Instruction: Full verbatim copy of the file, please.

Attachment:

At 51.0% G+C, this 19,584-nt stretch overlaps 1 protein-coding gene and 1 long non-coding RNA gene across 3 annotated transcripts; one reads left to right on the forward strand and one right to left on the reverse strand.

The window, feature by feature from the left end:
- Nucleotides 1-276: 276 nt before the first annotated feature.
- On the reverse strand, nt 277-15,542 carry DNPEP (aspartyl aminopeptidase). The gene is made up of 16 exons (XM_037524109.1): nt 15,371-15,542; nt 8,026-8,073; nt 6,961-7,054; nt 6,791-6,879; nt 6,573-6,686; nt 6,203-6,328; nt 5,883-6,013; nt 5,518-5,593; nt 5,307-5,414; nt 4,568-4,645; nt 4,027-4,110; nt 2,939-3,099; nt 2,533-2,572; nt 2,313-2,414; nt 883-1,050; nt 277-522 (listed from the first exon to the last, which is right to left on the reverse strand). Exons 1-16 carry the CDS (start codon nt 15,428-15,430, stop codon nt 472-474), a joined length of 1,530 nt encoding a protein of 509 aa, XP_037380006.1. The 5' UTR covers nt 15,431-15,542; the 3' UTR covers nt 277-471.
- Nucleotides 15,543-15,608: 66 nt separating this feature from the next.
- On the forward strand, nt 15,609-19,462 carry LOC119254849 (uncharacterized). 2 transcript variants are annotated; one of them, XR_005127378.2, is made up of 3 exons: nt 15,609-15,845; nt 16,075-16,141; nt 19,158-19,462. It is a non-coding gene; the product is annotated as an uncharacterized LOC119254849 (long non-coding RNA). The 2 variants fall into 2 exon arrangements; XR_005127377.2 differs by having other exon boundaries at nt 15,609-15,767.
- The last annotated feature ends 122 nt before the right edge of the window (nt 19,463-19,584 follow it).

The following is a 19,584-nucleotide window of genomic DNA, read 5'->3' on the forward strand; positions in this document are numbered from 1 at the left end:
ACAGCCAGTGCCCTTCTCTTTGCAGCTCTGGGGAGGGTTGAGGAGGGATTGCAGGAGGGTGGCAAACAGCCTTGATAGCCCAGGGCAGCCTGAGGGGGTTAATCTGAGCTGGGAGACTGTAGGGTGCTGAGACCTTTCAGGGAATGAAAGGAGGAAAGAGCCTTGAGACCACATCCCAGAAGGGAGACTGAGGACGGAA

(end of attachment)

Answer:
At 51.0% G+C, this 19,584-nt stretch overlaps 1 protein-coding gene and 1 long non-coding RNA gene across 3 annotated transcripts; one reads left to right on the forward strand and one right to left on the reverse strand.

The window, feature by feature from the left end:
- Nucleotides 1-276: 276 nt before the first annotated feature.
- On the reverse strand, nt 277-15,542 carry DNPEP (aspartyl aminopeptidase). The gene is made up of 16 exons (XM_037524109.1): nt 15,371-15,542; nt 8,026-8,073; nt 6,961-7,054; nt 6,791-6,879; nt 6,573-6,686; nt 6,203-6,328; nt 5,883-6,013; nt 5,518-5,593; nt 5,307-5,414; nt 4,568-4,645; nt 4,027-4,110; nt 2,939-3,099; nt 2,533-2,572; nt 2,313-2,414; nt 883-1,050; nt 277-522 (listed from the first exon to the last, which is right to left on the reverse strand). Exons 1-16 carry the CDS (start codon nt 15,428-15,430, stop codon nt 472-474), a joined length of 1,530 nt encoding a protein of 509 aa, XP_037380006.1. The 5' UTR covers nt 15,431-15,542; the 3' UTR covers nt 277-471.
- Nucleotides 15,543-15,608: 66 nt separating this feature from the next.
- On the forward strand, nt 15,609-19,462 carry LOC119254849 (uncharacterized). 2 transcript variants are annotated; one of them, XR_005127378.2, is made up of 3 exons: nt 15,609-15,845; nt 16,075-16,141; nt 19,158-19,462. It is a non-coding gene; the product is annotated as an uncharacterized LOC119254849 (long non-coding RNA). The 2 variants fall into 2 exon arrangements; XR_005127377.2 differs by having other exon boundaries at nt 15,609-15,767.
- The last annotated feature ends 122 nt before the right edge of the window (nt 19,463-19,584 follow it).

The following is a 19,584-nucleotide window of genomic DNA, read 5'->3' on the forward strand; positions in this document are numbered from 1 at the left end:
ACAGCCAGTGCCCTTCTCTTTGCAGCTCTGGGGAGGGTTGAGGAGGGATTGCAGGAGGGTGGCAAACAGCCTTGATAGCCCAGGGCAGCCTGAGGGGGTTAATCTGAGCTGGGAGACTGTAGGGTGCTGAGACCTTTCAGGGAATGAAAGGAGGAAAGAGCCTTGAGACCACATCCCAGAAGGGAGACTGAGGACGGAA